SHADOWS OF TROY
Shadows of Troy was a new adaption of the Greek plays Iphigenia at Aulis and Ajax, although crucially the adaptions were loose, and the second act, based around Ajax, had Agamemnon in Ajax’s role. After having lit 2 energetic and colourful musicals at the Playhouse previously, this deeply sombre straight play was a welcome change and new challenge. The play’s structure consisted of scenes of dialogue in alternation with chorus odes of choreographed movement and dialogue, and both were lit by a separate, yet cohesive approach.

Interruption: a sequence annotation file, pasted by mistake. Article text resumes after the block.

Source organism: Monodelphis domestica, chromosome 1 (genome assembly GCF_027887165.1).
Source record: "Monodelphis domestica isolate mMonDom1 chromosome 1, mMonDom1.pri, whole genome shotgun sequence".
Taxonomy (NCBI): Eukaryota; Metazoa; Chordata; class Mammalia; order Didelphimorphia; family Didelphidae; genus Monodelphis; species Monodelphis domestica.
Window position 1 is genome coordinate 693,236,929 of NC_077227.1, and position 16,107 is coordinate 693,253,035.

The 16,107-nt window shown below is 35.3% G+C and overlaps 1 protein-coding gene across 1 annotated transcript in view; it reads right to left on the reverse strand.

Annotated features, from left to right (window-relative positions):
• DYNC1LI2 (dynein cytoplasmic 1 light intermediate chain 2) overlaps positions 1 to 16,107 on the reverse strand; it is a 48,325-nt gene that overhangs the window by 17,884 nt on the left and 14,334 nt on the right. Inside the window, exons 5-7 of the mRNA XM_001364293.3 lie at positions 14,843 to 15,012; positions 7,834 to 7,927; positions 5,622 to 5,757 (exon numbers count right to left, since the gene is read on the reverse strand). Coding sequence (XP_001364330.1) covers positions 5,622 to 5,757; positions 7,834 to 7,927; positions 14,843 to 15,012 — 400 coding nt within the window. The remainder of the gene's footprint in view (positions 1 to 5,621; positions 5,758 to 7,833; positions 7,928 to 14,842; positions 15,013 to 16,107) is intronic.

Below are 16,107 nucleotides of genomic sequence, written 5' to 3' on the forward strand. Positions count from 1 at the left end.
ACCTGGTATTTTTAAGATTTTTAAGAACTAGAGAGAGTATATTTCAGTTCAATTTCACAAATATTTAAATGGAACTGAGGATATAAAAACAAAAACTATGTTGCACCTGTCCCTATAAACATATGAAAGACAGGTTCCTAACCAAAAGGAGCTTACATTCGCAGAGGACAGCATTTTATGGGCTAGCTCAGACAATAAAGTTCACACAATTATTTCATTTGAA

The first act is set over the course of one evening, and so the focus for the dialogue scenes was a gradual transition from evening to night. This was achieved firstly by colour – a gentle warm wash opened the play, gradually progressing into a cold, white palette as the sun set, and eventually to a gentle blue backlight representing the moonlight under which the sacrifice took place. Most effective, though, was the gradual lowering of the angle of light. Two Robe 300 LED washes in the assemblies at about 4m were the workhorse of the show, providing most of the crosslight to illuminate faces, but the rest of the fill went from high frontlight from front of house, to pipe ends, to ETC ColorSource Spots on booms at about 3m, and eventually to shins in L201, which created a fantastically ominous low light for the darkest setting. The moonlight for the sacrifice was created by 2 ColorSource Pars shining through the gaps in the columns of the set – in the haze the effect was astounding. The pillars themselves, lit by cold profiles on the circle rail each with a gobo to add an impression of texture and wear, looked incredibly striking under the light. For the second act, set after the Trojan war, the lighting states for the scenes of dialogue remained largely the same. Again a cold, barren colour palette reflecting the complete destruction and desolation apparent after the war, and light primarily from just above head height on the sides of the stage provided enough visibility in the general cover, but cast enough shadow across the actors’ profiles to heighten the sense of mystery and darkness. Most changes were to heighten or release the tension of scenes in conjunction with sound cues and narrative tone, by focussing in on specific characters whilst darkening the rest of the stage, or dimming the wash entirely in more ominous moments.